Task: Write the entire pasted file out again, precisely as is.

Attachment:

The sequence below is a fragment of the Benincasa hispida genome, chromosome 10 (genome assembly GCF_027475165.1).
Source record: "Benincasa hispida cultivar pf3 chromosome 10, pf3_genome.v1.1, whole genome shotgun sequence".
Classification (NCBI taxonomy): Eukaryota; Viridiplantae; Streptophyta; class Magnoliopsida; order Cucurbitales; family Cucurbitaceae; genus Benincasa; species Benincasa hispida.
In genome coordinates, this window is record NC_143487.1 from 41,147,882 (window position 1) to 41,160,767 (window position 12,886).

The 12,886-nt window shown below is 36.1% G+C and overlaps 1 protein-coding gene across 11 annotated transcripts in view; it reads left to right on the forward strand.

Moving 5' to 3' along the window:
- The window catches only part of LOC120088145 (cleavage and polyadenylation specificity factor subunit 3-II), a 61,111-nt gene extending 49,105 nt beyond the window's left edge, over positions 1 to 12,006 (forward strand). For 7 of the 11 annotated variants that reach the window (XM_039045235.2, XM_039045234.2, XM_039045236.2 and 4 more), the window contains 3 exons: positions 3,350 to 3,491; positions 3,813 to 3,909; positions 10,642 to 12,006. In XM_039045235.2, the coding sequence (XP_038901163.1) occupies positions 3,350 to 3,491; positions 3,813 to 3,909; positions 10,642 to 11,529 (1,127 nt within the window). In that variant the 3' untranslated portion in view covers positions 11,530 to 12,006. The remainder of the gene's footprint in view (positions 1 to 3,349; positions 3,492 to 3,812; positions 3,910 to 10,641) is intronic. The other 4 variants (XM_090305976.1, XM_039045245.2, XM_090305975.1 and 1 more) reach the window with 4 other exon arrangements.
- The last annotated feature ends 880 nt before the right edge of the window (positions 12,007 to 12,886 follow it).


The sequence below is a fragment of the Benincasa hispida genome, chromosome 10 (genome assembly GCF_027475165.1).
Source record: "Benincasa hispida cultivar pf3 chromosome 10, pf3_genome.v1.1, whole genome shotgun sequence".
Classification (NCBI taxonomy): Eukaryota; Viridiplantae; Streptophyta; class Magnoliopsida; order Cucurbitales; family Cucurbitaceae; genus Benincasa; species Benincasa hispida.
In genome coordinates, this window is record NC_143487.1 from 41,147,882 (window position 1) to 41,160,767 (window position 12,886).

The 12,886-nt window shown below is 36.1% G+C and overlaps 1 protein-coding gene across 11 annotated transcripts in view; it reads left to right on the forward strand.

Moving 5' to 3' along the window:
- The window catches only part of LOC120088145 (cleavage and polyadenylation specificity factor subunit 3-II), a 61,111-nt gene extending 49,105 nt beyond the window's left edge, over positions 1 to 12,006 (forward strand). For 7 of the 11 annotated variants that reach the window (XM_039045235.2, XM_039045234.2, XM_039045236.2 and 4 more), the window contains 3 exons: positions 3,350 to 3,491; positions 3,813 to 3,909; positions 10,642 to 12,006. In XM_039045235.2, the coding sequence (XP_038901163.1) occupies positions 3,350 to 3,491; positions 3,813 to 3,909; positions 10,642 to 11,529 (1,127 nt within the window). In that variant the 3' untranslated portion in view covers positions 11,530 to 12,006. The remainder of the gene's footprint in view (positions 1 to 3,349; positions 3,492 to 3,812; positions 3,910 to 10,641) is intronic. The other 4 variants (XM_090305976.1, XM_039045245.2, XM_090305975.1 and 1 more) reach the window with 4 other exon arrangements.
- The last annotated feature ends 880 nt before the right edge of the window (positions 12,007 to 12,886 follow it).